Aspiring Engineers

High school teams present projects at the AT&T Aspire Grant Engineering Showcase

Hours of work, technology skills, and a desire to make the world a little bit better were behind the student projects presented at the AT&T Aspire Grant Engineering Showcase at the San Joaquin County Office of Education (SJCOE) FabLab in April.

The projects made by teams of students from seven high schools included projects that ranged from building video games for local youth groups to creating carts to help local charities engaged in bringing food to the needy.

And while many of the projects started out using computer-assisted design software and other high-tech tools to design, they often required students to get their hands dirty and work with traditional tools to bring their designs to life.

Take the hexagonal table built by a team from the Science and Engineering Academy at Merrill F. West High School in Tracy. Using computer software made it easier to create their vision, then modify it as it evolved, the student engineers said. And it helped them know just what size each piece of wood needed to be before turning that vision into reality. But it took old-fashioned trial and error as they measured, marked, cut, assembled, sanded, and finished those pieces of wood until they became what the team wryly calls "The Eighth Wonder of the World.”

The table includes bench space to seat 18 and is fitted with removable solar-powered cellphone chargers. The team donated it all to a local church, where it is already being used.

“It’s really satisfying to see your project in use,” said Jonathan. “It’s a sturdy table.” He said he hopes to one day become an electrical engineer. Of the other teammates, Rafee wants to go into bioengineering and Brian, animation. José wants to teach, either mathematics or biology.

They worked on the project throughout their senior year, and it was partially funded through the $30,000 AT&T Aspire grant, awarded to the SJCOE to fund engineering projects developed by students from Amador, Calaveras, San Joaquin, Stanislaus, and Tuolumne counties. Projects were reviewed by a panel and approved if they met certain criteria, including that the projects could have a positive impact on the community.

To the students building the table, it meant they had more time to work on the project instead of raising money.  “The grant helped a lot,” Brian said. And it meant they could use better-quality materials, too.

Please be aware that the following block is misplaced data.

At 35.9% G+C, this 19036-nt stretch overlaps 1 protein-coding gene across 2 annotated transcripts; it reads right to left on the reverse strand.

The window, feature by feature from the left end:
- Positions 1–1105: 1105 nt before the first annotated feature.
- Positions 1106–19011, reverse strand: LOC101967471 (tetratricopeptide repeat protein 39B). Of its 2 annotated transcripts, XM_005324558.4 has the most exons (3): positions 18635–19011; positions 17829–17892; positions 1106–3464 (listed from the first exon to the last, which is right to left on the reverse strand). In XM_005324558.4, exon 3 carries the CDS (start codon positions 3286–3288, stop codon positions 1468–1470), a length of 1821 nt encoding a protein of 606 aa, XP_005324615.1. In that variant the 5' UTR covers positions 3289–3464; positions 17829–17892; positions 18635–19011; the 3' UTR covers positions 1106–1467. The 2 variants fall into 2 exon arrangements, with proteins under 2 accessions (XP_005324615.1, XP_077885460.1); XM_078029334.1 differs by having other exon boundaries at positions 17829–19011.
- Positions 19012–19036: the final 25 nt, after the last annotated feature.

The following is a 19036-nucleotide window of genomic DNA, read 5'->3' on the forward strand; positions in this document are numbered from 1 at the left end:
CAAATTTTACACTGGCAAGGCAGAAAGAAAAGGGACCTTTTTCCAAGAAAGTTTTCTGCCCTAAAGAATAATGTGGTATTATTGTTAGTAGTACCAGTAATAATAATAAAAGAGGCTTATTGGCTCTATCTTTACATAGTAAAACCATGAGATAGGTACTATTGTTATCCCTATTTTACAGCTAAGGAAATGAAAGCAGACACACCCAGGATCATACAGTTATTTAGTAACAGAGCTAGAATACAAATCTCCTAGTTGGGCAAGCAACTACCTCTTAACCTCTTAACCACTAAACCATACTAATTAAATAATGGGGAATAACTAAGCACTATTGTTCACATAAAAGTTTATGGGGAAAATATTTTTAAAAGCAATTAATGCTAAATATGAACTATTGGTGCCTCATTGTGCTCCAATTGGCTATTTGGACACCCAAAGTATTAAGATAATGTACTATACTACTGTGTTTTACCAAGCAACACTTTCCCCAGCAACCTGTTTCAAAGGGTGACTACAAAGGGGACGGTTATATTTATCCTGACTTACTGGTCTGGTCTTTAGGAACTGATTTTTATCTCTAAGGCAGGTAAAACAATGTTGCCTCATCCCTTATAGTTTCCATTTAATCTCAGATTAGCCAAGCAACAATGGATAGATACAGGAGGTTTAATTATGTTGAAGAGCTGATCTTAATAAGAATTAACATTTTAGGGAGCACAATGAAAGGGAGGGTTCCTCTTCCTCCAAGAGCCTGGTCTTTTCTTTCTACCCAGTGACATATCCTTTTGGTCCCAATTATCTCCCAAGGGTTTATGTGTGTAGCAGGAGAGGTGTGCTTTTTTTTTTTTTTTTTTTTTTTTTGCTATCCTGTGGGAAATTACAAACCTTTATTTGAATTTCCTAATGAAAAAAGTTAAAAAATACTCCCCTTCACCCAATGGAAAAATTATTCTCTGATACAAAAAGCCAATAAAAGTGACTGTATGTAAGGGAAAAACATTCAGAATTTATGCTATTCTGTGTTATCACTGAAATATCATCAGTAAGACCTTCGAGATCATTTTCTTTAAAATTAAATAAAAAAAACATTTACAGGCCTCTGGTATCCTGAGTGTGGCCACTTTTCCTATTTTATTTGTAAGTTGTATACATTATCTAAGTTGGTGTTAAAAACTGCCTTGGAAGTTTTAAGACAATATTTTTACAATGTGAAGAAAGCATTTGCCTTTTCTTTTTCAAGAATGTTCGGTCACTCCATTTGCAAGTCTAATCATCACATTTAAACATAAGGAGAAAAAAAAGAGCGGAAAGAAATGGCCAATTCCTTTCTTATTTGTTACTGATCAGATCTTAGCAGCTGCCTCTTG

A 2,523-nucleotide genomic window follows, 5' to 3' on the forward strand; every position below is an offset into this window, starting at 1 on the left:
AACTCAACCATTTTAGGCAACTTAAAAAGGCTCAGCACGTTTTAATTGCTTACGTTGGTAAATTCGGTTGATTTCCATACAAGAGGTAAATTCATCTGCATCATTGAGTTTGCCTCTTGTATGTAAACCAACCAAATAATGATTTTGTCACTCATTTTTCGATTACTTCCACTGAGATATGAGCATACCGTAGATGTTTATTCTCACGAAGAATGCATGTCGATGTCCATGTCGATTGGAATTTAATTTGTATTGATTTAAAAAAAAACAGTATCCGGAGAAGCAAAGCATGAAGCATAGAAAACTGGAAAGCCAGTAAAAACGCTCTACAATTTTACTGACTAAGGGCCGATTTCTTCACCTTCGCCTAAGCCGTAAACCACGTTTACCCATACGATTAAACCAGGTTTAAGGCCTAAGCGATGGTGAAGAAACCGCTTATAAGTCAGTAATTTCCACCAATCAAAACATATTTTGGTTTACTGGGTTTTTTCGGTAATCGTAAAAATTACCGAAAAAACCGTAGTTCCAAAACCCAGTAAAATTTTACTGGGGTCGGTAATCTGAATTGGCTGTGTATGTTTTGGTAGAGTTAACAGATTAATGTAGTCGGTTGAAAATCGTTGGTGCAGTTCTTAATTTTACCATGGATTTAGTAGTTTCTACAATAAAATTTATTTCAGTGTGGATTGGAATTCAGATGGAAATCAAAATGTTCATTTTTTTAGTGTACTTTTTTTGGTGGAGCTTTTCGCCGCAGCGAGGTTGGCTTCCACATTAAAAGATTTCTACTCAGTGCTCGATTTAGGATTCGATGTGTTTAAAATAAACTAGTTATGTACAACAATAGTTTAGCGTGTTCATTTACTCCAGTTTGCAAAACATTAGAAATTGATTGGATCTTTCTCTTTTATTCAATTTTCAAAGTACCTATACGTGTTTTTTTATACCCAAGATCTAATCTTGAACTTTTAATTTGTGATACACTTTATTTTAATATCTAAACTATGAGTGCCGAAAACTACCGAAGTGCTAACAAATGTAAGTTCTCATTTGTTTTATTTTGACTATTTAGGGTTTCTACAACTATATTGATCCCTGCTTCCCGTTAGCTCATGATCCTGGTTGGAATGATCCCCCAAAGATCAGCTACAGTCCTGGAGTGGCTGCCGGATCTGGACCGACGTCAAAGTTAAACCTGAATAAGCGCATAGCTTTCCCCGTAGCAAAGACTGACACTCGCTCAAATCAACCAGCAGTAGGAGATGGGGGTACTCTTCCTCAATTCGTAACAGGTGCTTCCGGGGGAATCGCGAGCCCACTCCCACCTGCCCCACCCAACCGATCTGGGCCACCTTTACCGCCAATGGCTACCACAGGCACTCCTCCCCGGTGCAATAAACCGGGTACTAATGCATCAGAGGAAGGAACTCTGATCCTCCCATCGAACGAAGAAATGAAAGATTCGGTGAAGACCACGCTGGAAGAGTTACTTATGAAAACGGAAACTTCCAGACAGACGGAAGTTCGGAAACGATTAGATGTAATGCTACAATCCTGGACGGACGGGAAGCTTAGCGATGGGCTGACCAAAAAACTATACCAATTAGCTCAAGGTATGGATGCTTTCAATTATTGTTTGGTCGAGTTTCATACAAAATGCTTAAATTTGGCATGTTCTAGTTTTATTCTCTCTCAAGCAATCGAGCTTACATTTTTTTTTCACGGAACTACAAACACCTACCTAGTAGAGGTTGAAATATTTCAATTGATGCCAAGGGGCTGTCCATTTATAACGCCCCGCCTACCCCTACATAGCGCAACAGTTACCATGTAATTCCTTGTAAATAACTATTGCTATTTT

Just applying for the grant helped them focus their design early on, José said. “It helped us set a starting idea.”

Another team from West High used the grant money to buy the electronics for an arcade-style driving simulation game they donated to the Tracy Boys and Girls Club. The computer, speakers, and monitor were placed in a wooden casing they built. It’s shaped like a car, completed with donated wood and a real car seat.

The grant funded projects from seven high schools: Lathrop and Sierra high schools (Manteca Unified School District); Stagg High School (Stockton Unified School District); and John C. Kimball, Tracy, and West high schools (Tracy Unified School District). Student and teachers came to the Showcase on April 18, which was held at the SJCOE FabLab, a maker space and STEM resource for the region operated by SJCOE STEM Programs. Teachers who received grants for class projects also gave presentations at the event.

Kaysea, Brenda, and Aliza are also students at Tracy’s West High. The three students talked about a cabinet they made for a local animal shelter. They worked with the shelter director on the exact features the cabinet would have, including wheels to move it and locks to secure the medication.

The team members said they all loved animals, which is why they reached out to the animal shelter. “It seemed like an obvious, fun choice” Kaysea said. “It was something we all feel passionate about.”

And it helped keep their motivation level high throughout the process, she said.

They learned about the design software as well as building techniques to make a sturdy, high-quality piece of furniture. That’s something that gave them confidence to do a project like that in the future. But they also learned other skills, like collaboration.

“We learned how to work together,” Brenda said.

Posted: 4/26/2018